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appeNDIx a • We go where the smart people are. Now our business operations are two- “ thirds in the United States and one-third overseas. But that ratio will flip over (in) the next ten years.” Howard High, Spokesperson, Intel Corporation • Talent will be the oil of the 21st century.” “ Deborah Wince-Smith, President, Council on Competitiveness • “It’s not just that kids need to go to school, they need to learn in school.” Emiliana Vegas, Senior Education Economist, World Bank • The future of our nation and people depends not on just how well we “ educate our children generally, but on how well we educate them in math- ematics and science specifically.” Senator John Glenn, Ohio • I think we are in an education arms race with the rest of the world because “ knowledge will drive job creation. High wage jobs are only going to be cre- ated by people who can acquire knowledge.” Former Florida Governor Jeb Bush • I know that talking about (K-12) standards can make people nervous, but “ the notion that we have 50 different goal posts is absolutely ridiculous.” Arne Duncan, United States Secretary of Education • The growing education deficit is no less a threat to our nation’s long-term “ well-being than the current fiscal crisis.” Gaston Caperton, President of the College Board • “This (K-12 performance) is a prescription for economic decline, because we know that the countries that out-teach us today will outcompete us tomorrow.” President Barack Obama • “Every minute we wait, we fall further behind other countries.” Tom Luce, CEO, National Math and Science Initiative 

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rISING aBOVe THe GaTHerING STOrM, reVISITeD • The average pay of major college football coaches now stands at more than “ one million dollars . . . the average yearly salary for an engineering professor is $107,134 . . . and the average math professor earns $81,818.” Lyric Winik, Author • In a global economy, the best jobs are not going to go to the best in your “ class but to the best in the world. Some of the Asian countries are just out- standing in math and science achievement, and we’re way behind.” Gary Phillips, Chief Scientist, American Institutes for Research • “ . . . [many states are] lying to children and their parents, because states have dumbed down their standards.” Arne Duncan, United States Secretary of Education • . . . a good education is no longer just a pathway to opportunity—it is a “ prerequisite.” President Barack Obama • . . . the auto industry and our school system were built for another era . . “ . neither can compete in the 21st century.” Michael Bloomberg, Mayor, New York City • We expect parents to work in the best interest of the kids. We're working " in the best interest of the teachers." David Spohn, President, Hudson (Ohio) Education Association • If present conditions continue, the highest demographic shift in the 21st “ century will be in Asia—which will soon have the best engineers and doctors—and more specifically, China.” The Dilenschneider Group • When someone tells you that ‘Oh, math is not really my thing,’ respond “ back, ‘and working at McDonald’s isn’t mine.’” Danny Crichton, Stanford University Student • A decade ago, only one in a hundred leading Chinese scientists in the “ United States would have considered returning (to China). Today, half would.” Rao Yi, Dean of Life Sciences, Peking University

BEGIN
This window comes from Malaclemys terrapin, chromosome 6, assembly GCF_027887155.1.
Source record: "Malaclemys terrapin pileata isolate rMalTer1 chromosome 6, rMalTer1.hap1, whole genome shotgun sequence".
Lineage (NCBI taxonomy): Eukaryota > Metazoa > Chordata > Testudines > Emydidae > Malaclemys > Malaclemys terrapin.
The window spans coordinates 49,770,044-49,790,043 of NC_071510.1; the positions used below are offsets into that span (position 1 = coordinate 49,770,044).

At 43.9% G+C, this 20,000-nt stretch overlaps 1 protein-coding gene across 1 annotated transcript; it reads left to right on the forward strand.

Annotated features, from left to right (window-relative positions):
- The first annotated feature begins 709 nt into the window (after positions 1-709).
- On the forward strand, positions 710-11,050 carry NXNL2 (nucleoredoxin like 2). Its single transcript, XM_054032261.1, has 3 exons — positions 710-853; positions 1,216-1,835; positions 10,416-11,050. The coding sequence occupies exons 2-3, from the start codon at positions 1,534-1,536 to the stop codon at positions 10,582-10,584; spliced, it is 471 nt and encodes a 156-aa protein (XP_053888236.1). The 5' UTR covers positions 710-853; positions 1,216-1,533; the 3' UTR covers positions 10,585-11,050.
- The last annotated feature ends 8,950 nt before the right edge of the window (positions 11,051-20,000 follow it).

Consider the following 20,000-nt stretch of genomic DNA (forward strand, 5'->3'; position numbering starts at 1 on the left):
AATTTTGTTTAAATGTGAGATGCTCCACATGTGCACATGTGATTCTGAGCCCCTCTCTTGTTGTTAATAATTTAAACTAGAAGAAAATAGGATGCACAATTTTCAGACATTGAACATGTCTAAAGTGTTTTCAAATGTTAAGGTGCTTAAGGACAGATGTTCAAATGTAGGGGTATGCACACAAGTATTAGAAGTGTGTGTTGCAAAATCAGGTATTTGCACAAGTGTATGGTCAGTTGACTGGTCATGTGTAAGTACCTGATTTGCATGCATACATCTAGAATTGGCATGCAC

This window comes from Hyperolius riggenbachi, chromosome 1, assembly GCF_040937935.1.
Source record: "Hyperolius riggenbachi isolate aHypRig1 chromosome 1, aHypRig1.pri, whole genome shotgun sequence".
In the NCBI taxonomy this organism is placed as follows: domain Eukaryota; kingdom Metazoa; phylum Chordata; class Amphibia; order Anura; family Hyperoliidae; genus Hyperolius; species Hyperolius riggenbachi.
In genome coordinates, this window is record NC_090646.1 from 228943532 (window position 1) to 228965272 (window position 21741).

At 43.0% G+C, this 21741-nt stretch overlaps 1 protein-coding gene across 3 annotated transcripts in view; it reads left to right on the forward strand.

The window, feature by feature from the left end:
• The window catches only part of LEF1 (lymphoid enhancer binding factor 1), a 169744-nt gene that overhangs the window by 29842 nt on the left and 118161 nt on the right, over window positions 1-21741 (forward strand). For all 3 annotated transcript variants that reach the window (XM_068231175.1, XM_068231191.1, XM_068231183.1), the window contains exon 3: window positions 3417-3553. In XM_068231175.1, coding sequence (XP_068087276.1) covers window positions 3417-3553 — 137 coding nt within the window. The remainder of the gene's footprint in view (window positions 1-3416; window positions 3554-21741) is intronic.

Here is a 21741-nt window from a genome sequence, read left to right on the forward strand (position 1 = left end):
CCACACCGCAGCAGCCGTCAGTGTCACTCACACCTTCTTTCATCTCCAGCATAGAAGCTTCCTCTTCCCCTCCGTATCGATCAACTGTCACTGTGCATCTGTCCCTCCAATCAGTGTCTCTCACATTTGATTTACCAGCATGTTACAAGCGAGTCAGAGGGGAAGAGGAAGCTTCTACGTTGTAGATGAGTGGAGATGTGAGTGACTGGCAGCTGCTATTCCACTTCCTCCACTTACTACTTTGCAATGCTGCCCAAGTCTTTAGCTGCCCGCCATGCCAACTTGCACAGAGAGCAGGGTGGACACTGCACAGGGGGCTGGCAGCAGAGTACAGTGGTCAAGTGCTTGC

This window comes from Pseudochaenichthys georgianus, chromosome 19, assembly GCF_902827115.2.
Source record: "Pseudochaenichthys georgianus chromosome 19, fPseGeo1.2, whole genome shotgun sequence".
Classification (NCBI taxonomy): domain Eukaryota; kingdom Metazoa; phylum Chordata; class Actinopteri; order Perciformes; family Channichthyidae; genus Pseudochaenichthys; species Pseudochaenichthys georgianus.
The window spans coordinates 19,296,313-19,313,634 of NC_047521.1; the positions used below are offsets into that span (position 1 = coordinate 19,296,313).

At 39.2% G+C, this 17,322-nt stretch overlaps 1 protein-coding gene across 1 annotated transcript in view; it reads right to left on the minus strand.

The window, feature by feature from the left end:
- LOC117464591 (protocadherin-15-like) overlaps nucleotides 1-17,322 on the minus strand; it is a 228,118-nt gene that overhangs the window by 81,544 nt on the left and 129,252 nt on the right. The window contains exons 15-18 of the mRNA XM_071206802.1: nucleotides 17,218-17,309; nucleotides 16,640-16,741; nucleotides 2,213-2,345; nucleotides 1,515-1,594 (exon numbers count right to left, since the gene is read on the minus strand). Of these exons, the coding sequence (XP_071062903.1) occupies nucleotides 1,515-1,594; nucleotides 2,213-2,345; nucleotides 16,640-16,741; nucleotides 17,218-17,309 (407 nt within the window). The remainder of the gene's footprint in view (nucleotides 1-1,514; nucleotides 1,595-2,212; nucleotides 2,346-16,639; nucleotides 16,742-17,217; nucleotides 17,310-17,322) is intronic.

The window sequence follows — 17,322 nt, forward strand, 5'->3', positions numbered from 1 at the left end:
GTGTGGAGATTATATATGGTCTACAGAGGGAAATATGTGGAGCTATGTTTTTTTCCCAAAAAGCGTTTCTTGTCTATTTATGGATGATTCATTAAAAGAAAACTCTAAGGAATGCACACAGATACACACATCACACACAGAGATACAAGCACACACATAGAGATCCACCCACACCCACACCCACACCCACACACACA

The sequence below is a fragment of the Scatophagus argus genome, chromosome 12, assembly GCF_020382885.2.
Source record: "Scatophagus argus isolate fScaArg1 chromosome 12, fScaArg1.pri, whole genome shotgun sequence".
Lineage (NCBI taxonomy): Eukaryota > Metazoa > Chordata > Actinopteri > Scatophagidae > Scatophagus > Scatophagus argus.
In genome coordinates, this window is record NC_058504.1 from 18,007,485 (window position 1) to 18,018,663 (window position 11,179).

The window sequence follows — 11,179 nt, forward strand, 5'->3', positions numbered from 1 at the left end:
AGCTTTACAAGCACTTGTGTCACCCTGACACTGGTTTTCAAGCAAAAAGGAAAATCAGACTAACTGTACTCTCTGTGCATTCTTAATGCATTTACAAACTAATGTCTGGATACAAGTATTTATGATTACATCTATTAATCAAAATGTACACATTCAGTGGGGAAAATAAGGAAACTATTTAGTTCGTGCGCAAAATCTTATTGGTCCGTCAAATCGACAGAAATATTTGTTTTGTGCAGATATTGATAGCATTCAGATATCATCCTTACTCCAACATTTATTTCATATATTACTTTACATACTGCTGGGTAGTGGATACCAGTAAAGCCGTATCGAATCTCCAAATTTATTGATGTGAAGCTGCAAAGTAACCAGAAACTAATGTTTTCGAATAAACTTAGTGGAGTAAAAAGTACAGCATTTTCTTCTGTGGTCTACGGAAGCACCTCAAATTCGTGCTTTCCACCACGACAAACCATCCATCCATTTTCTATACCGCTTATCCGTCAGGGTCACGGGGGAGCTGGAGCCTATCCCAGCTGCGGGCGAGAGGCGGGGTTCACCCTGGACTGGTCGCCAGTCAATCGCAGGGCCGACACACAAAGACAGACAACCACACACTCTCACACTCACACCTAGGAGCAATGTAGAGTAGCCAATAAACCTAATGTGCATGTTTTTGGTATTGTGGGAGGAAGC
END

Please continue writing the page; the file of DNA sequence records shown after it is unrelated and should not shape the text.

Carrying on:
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appeNDIx a • “The way we prepare students has barely changed in 100 years.” Bill Gates, Founder, Microsoft Corporation • Since 1995 the average mathematics score for fourth-graders jumped “ eleven points. At this rate we catch up with Singapore in a little over eighty years . . . assuming they don’t improve.” Norman R. Augustine, Retired Chairman & CEO, Lockheed Martin Corp. • “Every year 1.2 million students leave school, condemning themselves to a life of poverty and hardship. There are no good jobs for high school drop- outs. Indeed, there’s nothing much for high school grads.” Arne Duncan, United States Secretary of Education • “College is more valuable to the future economy than petroleum.” Gregg Easterbrook, Author • “An investment in education, designed to improve and increase students’ skills, is the best and most effective strategy for stimulating economic recovery.” Professor Eric Hanushek, Stanford University • . . . it’s hard to see a reason for defending the status quo—less than five “ percent of Detroit’s fourth- and eighth-graders were deemed proficient in math on the most recent (national) test.” Michael van Beeck, Author • We can no longer accept the bottom third of students becoming our teach- “ ers and expect successes.” Bill Brock, former Secretary of Labor • You don’t hear many kids talking about being engineers.” “ Jim Whaley, President, Siemens Foundation • Your top 10 percent—your top 30,000 teachers—would be among the “ best in the world. Your bottom 30,000 should find another profession. And no one in this room can tell me who is in what category. That is a real problem.” Arne Duncan, United States Secretary of Education 5

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rISING aBOVe THe GaTHerING STOrM, reVISITeD • “ . . . when you need to hire 200 engineers, where do you find them? Well, we know where you find them—you find them in India, Russia, Singapore and China.” Keith Devlin, Stanford University • I find myself hiring talent for my companies abroad, not because I want to “ but because I can’t find qualified engineers and scientists in America.” Larry Bock, Entrepreneur • Nearly two-thirds of low-performing schools in 1989 were still low per- “ formers two decades later.” Tom Loveless, Brookings Institution • “All of us are going where the high IQ’s are.” Bill Gates, Founder, Microsoft Corporation • “We had more sports-exercise majors graduate than electrical engineering graduates last year. If you want to become the massage capital of the world, you’re well on your way.” Jeff Immelt, CEO, General Electric Co. • Folks, we're in trouble. If we were in private business, we'd be out of " business." Kenneth Burnley, CEO of the Detroit Public Schools • The United States now ranks 25th among 30 industrialized countries in “ math. If I told you your basketball team finished in 25th place, you’d be outraged.” Robert Wise , Former Governor, West Virginia • . . . contrary to . . . the impression that we exist in a world in which ‘tax- “ payers are willing to continually increase subsidies for higher education,’ state support of public universities nationally, on a per-student basis, has been declining for more than two decades and was at the lowest level in 25 years even before the current economic crisis. This comes at a time when demand for higher education continues to increase.” William E. Kirwan, Chancellor of the University of Maryland System